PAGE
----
Majority of Drew Peterson’s guns will go to son

By Danya Hooker,

Drew Peterson’s son will soon receive eight of 11 guns seized from his father’s home Nov. 1.

Will County Judge Richard Schoenstedt Thursday ordered police to relinquish the weapons, ending a six-month court battle over who should have possession of the firearms.

State police must now hand over the eight weapons within two weeks. Two of the remaining guns belonged to the Bolingbrook Police Department, according to a department spokesman, and have been returned. While the eleventh gun is now considered evidence in a felony weapons charge against Peterson.

Peterson’s attorneys called Schoenstedt’s decision a vindication of their client’s rights but their victory was shadowed by Wednesday’s felony charge.

“[Drew’s] happy. This is what was expected today,” attorney Andrew Abood said. “It would’ve been more of a celebration had we not had what [police] did yesterday.”

Police seized the weapons, along with other items, while carrying out a Nov. 1 search warrant as part of the investigation into the Oct. 28 disappearance of Peterson’s fourth wife Stacy. Police are also investigating the March 2004 drowning of Peterson’s third wife Kathleen Savio, whose death was recently reclassified as a homicide. Peterson has been named a suspect in his wife’s disappearance. He has denied any wrongdoing and has not been charged with a crime in either case.

But Peterson was briefly taken into custody Wednesday after state police issued a warrant for his arrest. The charge alleges that one of the seized guns, an AR-15 semi-automatic rifle, was shorter than the minimum 16 inches required by law.

Peterson turned himself in to state police after the warrant was issued and was processed at the Will County jail. Hours later, he posted the $7,500 bond with the help of his son Stephen, an Oak Brook police officer, who will take possession Peterson’s weapons.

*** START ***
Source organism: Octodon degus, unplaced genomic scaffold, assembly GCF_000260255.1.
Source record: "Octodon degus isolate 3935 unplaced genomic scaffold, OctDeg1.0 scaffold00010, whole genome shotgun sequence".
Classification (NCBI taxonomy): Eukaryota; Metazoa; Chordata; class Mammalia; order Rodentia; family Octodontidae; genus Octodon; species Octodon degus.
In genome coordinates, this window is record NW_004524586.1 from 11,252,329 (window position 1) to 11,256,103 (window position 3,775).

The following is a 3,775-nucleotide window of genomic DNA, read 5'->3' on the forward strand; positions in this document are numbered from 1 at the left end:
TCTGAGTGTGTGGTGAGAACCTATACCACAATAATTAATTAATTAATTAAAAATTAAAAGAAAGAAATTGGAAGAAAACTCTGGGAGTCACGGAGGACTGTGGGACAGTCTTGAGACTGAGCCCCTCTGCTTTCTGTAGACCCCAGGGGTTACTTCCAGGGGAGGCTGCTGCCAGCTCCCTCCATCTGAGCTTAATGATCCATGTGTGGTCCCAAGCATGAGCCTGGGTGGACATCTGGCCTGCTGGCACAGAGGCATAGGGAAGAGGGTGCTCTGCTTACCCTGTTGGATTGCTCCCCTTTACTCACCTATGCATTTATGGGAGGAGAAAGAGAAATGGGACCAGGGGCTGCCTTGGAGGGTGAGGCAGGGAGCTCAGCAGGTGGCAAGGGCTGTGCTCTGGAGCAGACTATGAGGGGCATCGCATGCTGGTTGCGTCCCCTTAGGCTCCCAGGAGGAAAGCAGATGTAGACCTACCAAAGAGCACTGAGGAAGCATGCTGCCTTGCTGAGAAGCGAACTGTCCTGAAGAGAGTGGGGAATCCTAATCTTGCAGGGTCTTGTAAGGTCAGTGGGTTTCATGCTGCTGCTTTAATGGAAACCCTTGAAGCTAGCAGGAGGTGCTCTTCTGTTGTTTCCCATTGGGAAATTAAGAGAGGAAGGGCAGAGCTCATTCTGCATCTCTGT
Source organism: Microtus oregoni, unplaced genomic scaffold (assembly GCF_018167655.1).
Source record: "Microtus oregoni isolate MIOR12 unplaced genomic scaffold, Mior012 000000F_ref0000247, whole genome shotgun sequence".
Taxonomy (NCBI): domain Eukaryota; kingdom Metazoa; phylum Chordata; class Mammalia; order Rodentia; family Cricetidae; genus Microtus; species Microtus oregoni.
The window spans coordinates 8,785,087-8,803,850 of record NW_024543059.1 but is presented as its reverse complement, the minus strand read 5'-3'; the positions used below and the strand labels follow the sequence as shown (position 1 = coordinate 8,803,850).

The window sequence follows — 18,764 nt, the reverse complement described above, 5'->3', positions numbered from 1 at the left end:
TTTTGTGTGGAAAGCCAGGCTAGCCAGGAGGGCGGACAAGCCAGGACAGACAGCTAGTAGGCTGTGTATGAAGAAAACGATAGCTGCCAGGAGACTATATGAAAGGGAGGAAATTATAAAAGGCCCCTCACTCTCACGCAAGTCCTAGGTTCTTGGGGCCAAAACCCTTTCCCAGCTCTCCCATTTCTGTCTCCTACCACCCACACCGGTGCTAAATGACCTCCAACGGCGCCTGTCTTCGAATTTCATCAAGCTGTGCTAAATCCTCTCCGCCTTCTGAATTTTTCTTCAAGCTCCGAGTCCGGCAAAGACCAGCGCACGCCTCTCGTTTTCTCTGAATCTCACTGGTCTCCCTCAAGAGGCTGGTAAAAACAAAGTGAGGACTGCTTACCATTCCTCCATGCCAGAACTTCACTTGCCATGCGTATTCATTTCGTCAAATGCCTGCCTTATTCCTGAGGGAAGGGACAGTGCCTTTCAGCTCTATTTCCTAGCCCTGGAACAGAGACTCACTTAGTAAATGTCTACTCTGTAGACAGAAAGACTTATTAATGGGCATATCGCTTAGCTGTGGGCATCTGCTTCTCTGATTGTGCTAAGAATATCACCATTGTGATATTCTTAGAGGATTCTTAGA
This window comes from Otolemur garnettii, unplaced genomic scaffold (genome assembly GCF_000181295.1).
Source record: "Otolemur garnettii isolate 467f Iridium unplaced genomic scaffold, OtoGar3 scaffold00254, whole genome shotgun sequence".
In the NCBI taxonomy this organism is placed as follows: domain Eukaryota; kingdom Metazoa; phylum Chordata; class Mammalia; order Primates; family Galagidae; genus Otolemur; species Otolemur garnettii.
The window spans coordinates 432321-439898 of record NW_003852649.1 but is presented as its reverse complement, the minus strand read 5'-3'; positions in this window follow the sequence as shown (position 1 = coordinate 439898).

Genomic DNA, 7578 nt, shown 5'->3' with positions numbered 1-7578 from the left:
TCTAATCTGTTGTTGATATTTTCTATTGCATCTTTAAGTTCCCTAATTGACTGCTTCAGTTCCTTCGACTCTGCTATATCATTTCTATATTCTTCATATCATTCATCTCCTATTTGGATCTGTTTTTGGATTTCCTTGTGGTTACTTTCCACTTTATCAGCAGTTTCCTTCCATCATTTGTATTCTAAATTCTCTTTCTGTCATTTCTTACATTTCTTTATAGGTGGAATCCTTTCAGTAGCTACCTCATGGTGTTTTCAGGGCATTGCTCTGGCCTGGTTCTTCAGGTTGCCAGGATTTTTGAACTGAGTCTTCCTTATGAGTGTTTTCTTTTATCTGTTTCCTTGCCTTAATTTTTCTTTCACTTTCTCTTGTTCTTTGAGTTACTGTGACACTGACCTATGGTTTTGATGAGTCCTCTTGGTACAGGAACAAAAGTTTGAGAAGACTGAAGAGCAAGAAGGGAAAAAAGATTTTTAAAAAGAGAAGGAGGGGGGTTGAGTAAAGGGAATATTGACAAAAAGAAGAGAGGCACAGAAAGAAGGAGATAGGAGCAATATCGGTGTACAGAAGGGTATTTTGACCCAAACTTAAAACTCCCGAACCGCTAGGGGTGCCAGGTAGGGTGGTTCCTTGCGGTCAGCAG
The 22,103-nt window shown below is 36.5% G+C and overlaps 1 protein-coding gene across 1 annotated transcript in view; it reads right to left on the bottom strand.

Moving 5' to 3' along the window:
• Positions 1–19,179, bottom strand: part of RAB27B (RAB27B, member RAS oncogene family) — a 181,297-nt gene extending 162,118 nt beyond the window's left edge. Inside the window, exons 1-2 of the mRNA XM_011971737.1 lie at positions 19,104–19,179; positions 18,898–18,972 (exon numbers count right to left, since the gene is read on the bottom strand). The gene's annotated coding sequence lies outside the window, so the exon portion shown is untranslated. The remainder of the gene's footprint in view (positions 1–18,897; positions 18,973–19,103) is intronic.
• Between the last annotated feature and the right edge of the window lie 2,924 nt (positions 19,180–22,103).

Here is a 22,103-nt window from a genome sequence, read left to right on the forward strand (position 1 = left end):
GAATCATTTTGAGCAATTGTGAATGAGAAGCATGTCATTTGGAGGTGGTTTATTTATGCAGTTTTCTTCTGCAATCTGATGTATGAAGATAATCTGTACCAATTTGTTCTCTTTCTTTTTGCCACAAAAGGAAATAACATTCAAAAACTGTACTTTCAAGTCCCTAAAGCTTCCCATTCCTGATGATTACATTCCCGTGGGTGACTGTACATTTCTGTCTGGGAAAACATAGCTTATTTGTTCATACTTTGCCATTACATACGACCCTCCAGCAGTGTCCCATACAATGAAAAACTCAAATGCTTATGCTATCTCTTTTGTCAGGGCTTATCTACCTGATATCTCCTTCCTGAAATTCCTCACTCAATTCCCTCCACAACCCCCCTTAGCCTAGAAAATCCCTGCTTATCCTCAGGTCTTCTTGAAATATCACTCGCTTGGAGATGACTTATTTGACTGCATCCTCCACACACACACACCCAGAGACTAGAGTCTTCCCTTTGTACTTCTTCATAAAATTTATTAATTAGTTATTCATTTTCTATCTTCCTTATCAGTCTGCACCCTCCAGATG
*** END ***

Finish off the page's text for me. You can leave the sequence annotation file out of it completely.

Schoenstedt said the weapons charge, which carries a maximum penalty of five years in prison, did not play a role in his decision to force police to return the weapons and that the state did not mention the issue while presenting evidence in secret over the last several months.

“The first time this court learned of the possible illegality of the weapon was in the last two to three days,” Schoenstedt said.

Will County State’s Attorney’s office spokesman Charles Pelkie called the decision disappointing.

“We’re disappointed but [Schoenstedt is] a very thoughtful and deliberate judge and we’ll comply with is order,” Pelkie said.

With Peterson’s son set to receive the firearms, his attorneys will now focus on the weapons charge, which they said should be dropped because the rifle was used as Peterson’s second SWAT team weapon.

Peterson’s attorneys expect the Bolingbrook Police Department to soon receive a subpoena for records that could prove the rifle was a duty weapon and therefore exempt from state law.

Bolingbrook police spokesman Lt. Ken Teppel called Brodsky’s argument a “half-truth,” in that weapons bought and issued by police departments are exempt but not those that are personally bought by officers.

“Drew had authority to carry an AR-15 but not this AR-15,” Teppel said. “Drew Peterson was issued a department weapon but this weapon (AR-15) was not issued to him. It was his personal gun so the law enforcement exemption doesn’t matter. We may have seen this gun (AR-15) but not in this [illegal] condition.”

Teppel said he worked with Peterson on the SWAT team for two years and did not recall seeing the AR-15.

Also Thursday, Kathleen Savio’s niece Melissa Doman testified before the grand jury investigating her aunt’s death and Stacy Peterson’s disappearance.

Doman declined to comment on her testimony. Last week, her mother Anna Doman appeared before the grand jury, also declining to comment.

Anna Doman is one of five of Savio’s relatives who have filed a petition to reopen Savio’s estate in preparation for a possible wrongful death lawsuit.

Will County Judge Carmen Goodman granted the family’s petition to reopen the estate on April 17. Days later, Brodsky filed an appeal of the decision.

On Thursday, Goodman granted a continuance request by Savio family attorney Lawrence Varsek, who asked for more time to respond to Brodsky’s motion to stay the court proceedings pending the appeal’s outcome.

Goodman set another hearing on the case for July 17.